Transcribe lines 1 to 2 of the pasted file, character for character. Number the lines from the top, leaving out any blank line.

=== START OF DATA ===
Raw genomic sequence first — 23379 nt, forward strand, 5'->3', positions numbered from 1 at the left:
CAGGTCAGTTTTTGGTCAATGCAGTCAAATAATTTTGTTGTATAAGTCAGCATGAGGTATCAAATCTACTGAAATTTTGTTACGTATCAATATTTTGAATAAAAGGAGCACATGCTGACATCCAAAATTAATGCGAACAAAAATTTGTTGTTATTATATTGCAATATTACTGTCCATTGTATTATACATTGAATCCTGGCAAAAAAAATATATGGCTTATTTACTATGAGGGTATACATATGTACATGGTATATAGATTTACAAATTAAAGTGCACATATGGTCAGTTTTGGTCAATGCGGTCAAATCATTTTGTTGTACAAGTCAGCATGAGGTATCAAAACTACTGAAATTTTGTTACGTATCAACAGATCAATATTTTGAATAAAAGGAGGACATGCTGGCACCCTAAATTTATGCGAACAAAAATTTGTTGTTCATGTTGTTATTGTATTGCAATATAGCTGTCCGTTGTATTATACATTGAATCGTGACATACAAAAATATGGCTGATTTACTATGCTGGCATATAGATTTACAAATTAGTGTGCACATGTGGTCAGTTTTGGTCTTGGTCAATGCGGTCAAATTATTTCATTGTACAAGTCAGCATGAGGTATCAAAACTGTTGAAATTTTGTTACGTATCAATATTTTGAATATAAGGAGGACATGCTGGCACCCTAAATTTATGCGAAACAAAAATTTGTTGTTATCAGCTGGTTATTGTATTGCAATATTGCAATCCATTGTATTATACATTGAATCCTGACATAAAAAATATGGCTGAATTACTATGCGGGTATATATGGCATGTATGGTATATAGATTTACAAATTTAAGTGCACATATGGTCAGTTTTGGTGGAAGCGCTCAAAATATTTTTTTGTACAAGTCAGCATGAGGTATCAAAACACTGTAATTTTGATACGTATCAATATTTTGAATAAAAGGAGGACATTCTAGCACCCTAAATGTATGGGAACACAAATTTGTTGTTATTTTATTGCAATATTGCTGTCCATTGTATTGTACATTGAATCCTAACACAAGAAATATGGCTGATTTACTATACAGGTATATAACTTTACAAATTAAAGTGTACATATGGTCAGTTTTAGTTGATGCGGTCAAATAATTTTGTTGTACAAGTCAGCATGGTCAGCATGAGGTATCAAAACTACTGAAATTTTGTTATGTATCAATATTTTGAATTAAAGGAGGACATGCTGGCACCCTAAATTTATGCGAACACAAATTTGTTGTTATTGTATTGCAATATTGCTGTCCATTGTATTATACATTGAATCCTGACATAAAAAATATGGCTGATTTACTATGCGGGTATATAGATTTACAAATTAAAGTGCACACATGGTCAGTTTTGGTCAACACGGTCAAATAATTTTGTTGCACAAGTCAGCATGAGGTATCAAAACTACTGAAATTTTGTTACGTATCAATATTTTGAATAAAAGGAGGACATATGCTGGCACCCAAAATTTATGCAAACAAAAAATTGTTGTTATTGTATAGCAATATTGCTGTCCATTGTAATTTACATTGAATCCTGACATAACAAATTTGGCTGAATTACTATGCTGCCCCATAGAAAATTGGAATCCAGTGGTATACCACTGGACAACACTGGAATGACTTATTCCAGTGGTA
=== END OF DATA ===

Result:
Raw genomic sequence first — 23379 nt, forward strand, 5'->3', positions numbered from 1 at the left:
CAGGTCAGTTTTTGGTCAATGCAGTCAAATAATTTTGTTGTATAAGTCAGCATGAGGTATCAAATCTACTGAAATTTTGTTACGTATCAATATTTTGAATAAAAGGAGCACATGCTGACATCCAAAATTAATGCGAACAAAAATTTGTTGTTATTATATTGCAATATTACTGTCCATTGTATTATACATTGAATCCTGGCAAAAAAAATATATGGCTTATTTACTATGAGGGTATACATATGTACATGGTATATAGATTTACAAATTAAAGTGCACATATGGTCAGTTTTGGTCAATGCGGTCAAATCATTTTGTTGTACAAGTCAGCATGAGGTATCAAAACTACTGAAATTTTGTTACGTATCAACAGATCAATATTTTGAATAAAAGGAGGACATGCTGGCACCCTAAATTTATGCGAACAAAAATTTGTTGTTCATGTTGTTATTGTATTGCAATATAGCTGTCCGTTGTATTATACATTGAATCGTGACATACAAAAATATGGCTGATTTACTATGCTGGCATATAGATTTACAAATTAGTGTGCACATGTGGTCAGTTTTGGTCTTGGTCAATGCGGTCAAATTATTTCATTGTACAAGTCAGCATGAGGTATCAAAACTGTTGAAATTTTGTTACGTATCAATATTTTGAATATAAGGAGGACATGCTGGCACCCTAAATTTATGCGAAACAAAAATTTGTTGTTATCAGCTGGTTATTGTATTGCAATATTGCAATCCATTGTATTATACATTGAATCCTGACATAAAAAATATGGCTGAATTACTATGCGGGTATATATGGCATGTATGGTATATAGATTTACAAATTTAAGTGCACATATGGTCAGTTTTGGTGGAAGCGCTCAAAATATTTTTTTGTACAAGTCAGCATGAGGTATCAAAACACTGTAATTTTGATACGTATCAATATTTTGAATAAAAGGAGGACATTCTAGCACCCTAAATGTATGGGAACACAAATTTGTTGTTATTTTATTGCAATATTGCTGTCCATTGTATTGTACATTGAATCCTAACACAAGAAATATGGCTGATTTACTATACAGGTATATAACTTTACAAATTAAAGTGTACATATGGTCAGTTTTAGTTGATGCGGTCAAATAATTTTGTTGTACAAGTCAGCATGGTCAGCATGAGGTATCAAAACTACTGAAATTTTGTTATGTATCAATATTTTGAATTAAAGGAGGACATGCTGGCACCCTAAATTTATGCGAACACAAATTTGTTGTTATTGTATTGCAATATTGCTGTCCATTGTATTATACATTGAATCCTGACATAAAAAATATGGCTGATTTACTATGCGGGTATATAGATTTACAAATTAAAGTGCACACATGGTCAGTTTTGGTCAACACGGTCAAATAATTTTGTTGCACAAGTCAGCATGAGGTATCAAAACTACTGAAATTTTGTTACGTATCAATATTTTGAATAAAAGGAGGACATATGCTGGCACCCAAAATTTATGCAAACAAAAAATTGTTGTTATTGTATAGCAATATTGCTGTCCATTGTAATTTACATTGAATCCTGACATAACAAATTTGGCTGAATTACTATGCTGCCCCATAGAAAATTGGAATCCAGTGGTATACCACTGGACAACACTGGAATGACTTATTCCAGTGGTA